If you were using Pillow before, you can continue to do so, if you prefer.
Apple Watches also have a notoriously short battery, though: you'll likely need to charge yours every night. So, if sleep-tracking is a priority for you, an Apple Watch isn't the best choice.
All Fitbit fitness trackers and smartwatches will track your sleep when you wear them to bed. After an hour of your body being immobile, your Fitbit will detect that you're asleep.
Fitbits with heart-rate monitors, other than the Fitbit Surge and Fitbit Charge HR, are designed to track sleep stages. The (£119), (£70) (£116), (£159) and (£122) are amongst the Fitbits which do this. They'll give you graphs and charts showing daily, weekly and monthly stats. Usefully, you can edit the times that have been recorded if you don't think they're correct.
Some Fitbits, such as those in the Versa range, also have a sleep-cycle alarm, which Fitbit calls Smart Wake.
Fitbits which don't track heart rate still show sleep patterns (time spent awake, restless and asleep) in the Fitbit app.
At time of writing, Fitbit is working on getting clearance for a tool to detect sleep apnoea (a condition in which your breathing stops and starts in the night). In the meantime, you can use the SpO2 (aka pulse oximetry) feature on Fitbits which have this to check your blood oxygen levels across the night. Big fluctuations could indicate breathing disturbances such as sleep apnoea, but you should of course check with your GP if concerned.
Many Garmins - those with optical heart rate sensors - offer what Garmin calls Advanced Sleep Monitoring (ASM).
These include the Garmin Fenix 5 and 6 series (of which we've tested the , £360), Garmin Fenix 5 Plus series (of which we've tested the , £388), (£140), (£371) and (£199), (£303), (£274), (£148), (£72) and (£85).
Information you'll get includes estimates of your sleep stages, Pulse Ox and respiration rate.
If you don't fancy a wrist worn wearable, another option is to buy a smart ring, of which there are a growing number on the market.
Some of these focus on smart payments, but others, such as the Oura ring, from Finnish company Oura Health, are all about sleep.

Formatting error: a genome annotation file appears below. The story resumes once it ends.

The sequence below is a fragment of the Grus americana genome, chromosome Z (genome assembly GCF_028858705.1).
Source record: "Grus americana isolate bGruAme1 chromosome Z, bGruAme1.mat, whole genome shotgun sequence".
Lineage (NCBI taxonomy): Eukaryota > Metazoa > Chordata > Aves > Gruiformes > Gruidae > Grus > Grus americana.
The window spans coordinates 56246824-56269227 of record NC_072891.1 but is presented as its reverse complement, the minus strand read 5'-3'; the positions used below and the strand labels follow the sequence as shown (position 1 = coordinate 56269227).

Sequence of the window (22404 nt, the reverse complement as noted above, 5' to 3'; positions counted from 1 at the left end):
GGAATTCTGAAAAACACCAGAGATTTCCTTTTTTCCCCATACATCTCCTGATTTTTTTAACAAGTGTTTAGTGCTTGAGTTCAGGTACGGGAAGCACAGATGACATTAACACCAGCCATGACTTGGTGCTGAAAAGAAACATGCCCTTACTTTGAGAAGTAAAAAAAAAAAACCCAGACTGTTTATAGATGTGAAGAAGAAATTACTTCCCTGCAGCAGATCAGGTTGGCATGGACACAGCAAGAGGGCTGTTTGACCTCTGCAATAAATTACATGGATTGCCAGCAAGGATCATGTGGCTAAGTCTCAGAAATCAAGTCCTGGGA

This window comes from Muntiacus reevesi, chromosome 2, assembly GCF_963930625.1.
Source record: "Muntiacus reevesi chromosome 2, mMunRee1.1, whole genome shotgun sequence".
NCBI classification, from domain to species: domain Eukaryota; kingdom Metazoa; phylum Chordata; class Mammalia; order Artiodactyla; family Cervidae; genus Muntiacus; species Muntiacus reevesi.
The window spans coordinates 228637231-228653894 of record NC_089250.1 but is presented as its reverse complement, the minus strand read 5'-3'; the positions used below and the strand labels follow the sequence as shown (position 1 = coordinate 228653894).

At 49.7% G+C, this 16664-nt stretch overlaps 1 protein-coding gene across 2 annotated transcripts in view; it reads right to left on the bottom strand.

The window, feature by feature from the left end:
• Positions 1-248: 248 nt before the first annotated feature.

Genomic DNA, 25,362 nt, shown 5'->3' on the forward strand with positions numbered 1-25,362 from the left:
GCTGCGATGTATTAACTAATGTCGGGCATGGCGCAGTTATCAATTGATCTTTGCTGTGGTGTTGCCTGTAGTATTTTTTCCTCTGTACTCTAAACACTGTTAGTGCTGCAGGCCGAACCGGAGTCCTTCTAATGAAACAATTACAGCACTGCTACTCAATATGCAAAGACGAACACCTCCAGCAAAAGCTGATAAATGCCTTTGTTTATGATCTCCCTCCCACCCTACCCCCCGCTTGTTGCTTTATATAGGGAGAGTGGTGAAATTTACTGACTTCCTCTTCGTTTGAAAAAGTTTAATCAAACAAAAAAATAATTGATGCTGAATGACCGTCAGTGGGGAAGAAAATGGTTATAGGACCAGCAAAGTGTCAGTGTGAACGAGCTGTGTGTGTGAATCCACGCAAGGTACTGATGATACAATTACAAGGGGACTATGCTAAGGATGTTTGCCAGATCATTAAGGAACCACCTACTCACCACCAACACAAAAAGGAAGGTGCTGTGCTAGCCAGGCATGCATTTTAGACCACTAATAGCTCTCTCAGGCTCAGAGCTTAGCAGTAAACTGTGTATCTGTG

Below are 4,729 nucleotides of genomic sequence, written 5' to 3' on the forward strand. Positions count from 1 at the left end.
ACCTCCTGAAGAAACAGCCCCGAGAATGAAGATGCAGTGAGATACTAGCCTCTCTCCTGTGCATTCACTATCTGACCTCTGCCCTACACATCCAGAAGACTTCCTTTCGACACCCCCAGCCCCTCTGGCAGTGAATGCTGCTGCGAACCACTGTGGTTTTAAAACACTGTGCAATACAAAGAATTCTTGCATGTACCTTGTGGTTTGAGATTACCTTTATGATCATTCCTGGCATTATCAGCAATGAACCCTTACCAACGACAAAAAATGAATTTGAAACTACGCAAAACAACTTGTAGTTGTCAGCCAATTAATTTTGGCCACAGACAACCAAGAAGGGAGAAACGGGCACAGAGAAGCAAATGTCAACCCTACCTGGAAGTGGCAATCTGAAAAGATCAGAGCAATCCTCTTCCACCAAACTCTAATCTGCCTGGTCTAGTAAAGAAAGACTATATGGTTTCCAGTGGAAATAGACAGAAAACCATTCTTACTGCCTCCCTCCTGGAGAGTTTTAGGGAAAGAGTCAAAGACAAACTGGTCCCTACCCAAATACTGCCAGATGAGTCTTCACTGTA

It concentrates on two aspects of your health: rest and activity levels, but the main focus is on rest (especially sleep) on the basis that a good night’s sleep will help you perform at your best in all manner of ways in the day time.
It uses pulse oximetry and a 3D accelerometer and gyroscope to detect movement. And it collects data such as heart rate, heart-rate variability, calories burnt, body temperature, respiratory rate and steps and calories burnt, all of which you'll be able to see in the accompanying app.
It's by no means a cheap option, though - the most basic version costs €314.
If you don't want to wear your smartwatch or fitness tracker to bed – or you can't, because the short battery life requires you to stick it on charge every night – there are plenty of smartphone apps you can use instead.
Smartphone apps rely on an accelerometer to detect movement and, by extension, sleep. So, even more than with wristworn devices, you can't expect them to track super accurately.
Still, many offer useful tools - for example, playing 'dreamscapes' (music, voice overs and sound effects) to help you sleep better, giving you tips from sleep experts and teaching you cognitive techniques and behavioural strategies to reset your sleeping patterns.
You could use Pillow on your phone instead of watch, for example.
If you use your watch, Pillow says it will take heart-rate measurements into its calculations. If you use your phone in addition to or instead of your watch, it will use the phone's microphone to include analysis of your snoring; if you restrict access to the microphone, Pillow says its sleep analysis could be less accurate. Pillow is an iOS app only, so you can't use it if you're on Android.
Or the NHS recommends the following smartphone apps:
Common tips to help you sleep better include avoiding caffeine, your mobile phone or laptop and heavy meals before bed. If you're still struggling to drift off despite that, though, here are some other ideas to try out.